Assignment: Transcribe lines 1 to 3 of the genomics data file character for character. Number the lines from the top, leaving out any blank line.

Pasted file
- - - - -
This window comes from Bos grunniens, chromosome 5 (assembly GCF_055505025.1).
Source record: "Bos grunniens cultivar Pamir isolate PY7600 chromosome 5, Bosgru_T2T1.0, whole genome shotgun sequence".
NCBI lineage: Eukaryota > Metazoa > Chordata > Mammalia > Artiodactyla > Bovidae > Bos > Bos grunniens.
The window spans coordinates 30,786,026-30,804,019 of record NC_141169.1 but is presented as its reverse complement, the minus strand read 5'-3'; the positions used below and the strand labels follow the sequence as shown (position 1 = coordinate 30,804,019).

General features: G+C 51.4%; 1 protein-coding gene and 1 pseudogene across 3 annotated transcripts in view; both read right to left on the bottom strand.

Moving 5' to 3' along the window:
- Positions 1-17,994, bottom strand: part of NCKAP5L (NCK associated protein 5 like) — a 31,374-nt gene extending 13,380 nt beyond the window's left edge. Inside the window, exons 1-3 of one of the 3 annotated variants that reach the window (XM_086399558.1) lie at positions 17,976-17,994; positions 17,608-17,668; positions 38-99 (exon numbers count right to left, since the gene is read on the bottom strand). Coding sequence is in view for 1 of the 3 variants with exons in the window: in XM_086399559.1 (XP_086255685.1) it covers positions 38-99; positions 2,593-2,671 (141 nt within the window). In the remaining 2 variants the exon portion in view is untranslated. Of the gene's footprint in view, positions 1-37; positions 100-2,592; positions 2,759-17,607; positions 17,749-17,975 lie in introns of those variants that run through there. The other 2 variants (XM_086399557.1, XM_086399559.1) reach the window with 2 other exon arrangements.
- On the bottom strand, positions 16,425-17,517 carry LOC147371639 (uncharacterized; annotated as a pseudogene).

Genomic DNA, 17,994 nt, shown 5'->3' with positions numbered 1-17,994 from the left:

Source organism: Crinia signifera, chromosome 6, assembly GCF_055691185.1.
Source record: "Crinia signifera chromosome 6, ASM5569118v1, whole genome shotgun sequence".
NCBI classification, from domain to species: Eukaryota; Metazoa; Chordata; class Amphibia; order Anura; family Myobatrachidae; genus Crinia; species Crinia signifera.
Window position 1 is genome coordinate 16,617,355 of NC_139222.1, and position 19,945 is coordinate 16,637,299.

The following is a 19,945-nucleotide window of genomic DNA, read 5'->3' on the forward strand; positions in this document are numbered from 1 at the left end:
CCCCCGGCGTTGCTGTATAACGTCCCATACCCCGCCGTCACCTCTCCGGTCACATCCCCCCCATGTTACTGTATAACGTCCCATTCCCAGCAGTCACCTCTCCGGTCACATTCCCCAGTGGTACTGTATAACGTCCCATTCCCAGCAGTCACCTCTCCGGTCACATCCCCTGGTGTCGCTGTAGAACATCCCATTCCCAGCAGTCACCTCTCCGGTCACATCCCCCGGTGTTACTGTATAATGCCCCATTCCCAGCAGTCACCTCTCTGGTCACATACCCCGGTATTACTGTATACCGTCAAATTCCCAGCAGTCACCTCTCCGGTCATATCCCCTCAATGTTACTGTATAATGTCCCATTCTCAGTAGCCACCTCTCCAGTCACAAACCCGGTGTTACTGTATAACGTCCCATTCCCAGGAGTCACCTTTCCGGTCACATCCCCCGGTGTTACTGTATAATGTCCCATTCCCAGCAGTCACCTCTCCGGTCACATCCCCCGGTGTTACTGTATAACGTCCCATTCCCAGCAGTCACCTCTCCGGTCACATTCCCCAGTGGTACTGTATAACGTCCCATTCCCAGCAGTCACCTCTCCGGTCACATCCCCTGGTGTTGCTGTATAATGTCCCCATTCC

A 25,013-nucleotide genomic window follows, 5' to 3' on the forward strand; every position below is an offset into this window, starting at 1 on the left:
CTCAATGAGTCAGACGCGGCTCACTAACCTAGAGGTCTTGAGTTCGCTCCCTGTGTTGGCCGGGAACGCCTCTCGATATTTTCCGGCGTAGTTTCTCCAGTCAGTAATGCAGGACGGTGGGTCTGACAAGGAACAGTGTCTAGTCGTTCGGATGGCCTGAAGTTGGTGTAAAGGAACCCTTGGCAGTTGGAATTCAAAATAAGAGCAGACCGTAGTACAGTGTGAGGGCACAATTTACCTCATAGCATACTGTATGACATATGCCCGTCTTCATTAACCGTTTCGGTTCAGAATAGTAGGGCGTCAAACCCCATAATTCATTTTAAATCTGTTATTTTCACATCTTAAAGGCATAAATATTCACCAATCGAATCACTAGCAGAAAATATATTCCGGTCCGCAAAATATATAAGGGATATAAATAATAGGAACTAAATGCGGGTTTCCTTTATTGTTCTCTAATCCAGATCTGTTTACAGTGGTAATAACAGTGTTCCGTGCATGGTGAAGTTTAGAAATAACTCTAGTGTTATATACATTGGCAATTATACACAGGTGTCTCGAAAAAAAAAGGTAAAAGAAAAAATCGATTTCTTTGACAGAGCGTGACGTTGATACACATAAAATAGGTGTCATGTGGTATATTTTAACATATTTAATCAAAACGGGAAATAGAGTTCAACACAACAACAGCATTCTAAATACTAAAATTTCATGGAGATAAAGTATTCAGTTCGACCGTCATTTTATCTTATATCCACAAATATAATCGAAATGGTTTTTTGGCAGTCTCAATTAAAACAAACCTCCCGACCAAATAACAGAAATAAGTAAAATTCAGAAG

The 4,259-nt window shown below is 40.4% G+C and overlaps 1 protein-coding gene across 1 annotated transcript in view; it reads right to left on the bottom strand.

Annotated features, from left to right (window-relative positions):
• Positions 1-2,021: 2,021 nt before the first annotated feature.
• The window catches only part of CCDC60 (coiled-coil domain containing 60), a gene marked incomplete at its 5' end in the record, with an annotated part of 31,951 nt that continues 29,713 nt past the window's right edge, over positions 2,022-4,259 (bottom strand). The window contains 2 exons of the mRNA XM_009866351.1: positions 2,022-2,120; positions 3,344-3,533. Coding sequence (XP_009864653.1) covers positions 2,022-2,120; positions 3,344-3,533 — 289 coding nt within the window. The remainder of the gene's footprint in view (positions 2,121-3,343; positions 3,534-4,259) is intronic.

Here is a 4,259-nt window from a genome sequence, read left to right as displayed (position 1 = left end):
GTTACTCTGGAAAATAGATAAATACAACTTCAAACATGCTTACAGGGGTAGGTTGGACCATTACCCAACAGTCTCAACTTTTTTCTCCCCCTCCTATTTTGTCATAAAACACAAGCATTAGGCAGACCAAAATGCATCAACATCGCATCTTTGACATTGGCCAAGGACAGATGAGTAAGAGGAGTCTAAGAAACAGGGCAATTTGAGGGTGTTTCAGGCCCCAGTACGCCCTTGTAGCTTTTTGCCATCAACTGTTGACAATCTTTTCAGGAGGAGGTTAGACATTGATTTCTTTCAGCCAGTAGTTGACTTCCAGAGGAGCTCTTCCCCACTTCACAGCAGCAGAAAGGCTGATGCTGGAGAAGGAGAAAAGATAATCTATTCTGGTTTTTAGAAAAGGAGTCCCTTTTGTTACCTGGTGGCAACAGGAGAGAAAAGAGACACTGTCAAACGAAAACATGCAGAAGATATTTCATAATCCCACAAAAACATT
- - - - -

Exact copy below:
This window comes from Bos grunniens, chromosome 5 (assembly GCF_055505025.1).
Source record: "Bos grunniens cultivar Pamir isolate PY7600 chromosome 5, Bosgru_T2T1.0, whole genome shotgun sequence".
NCBI lineage: Eukaryota > Metazoa > Chordata > Mammalia > Artiodactyla > Bovidae > Bos > Bos grunniens.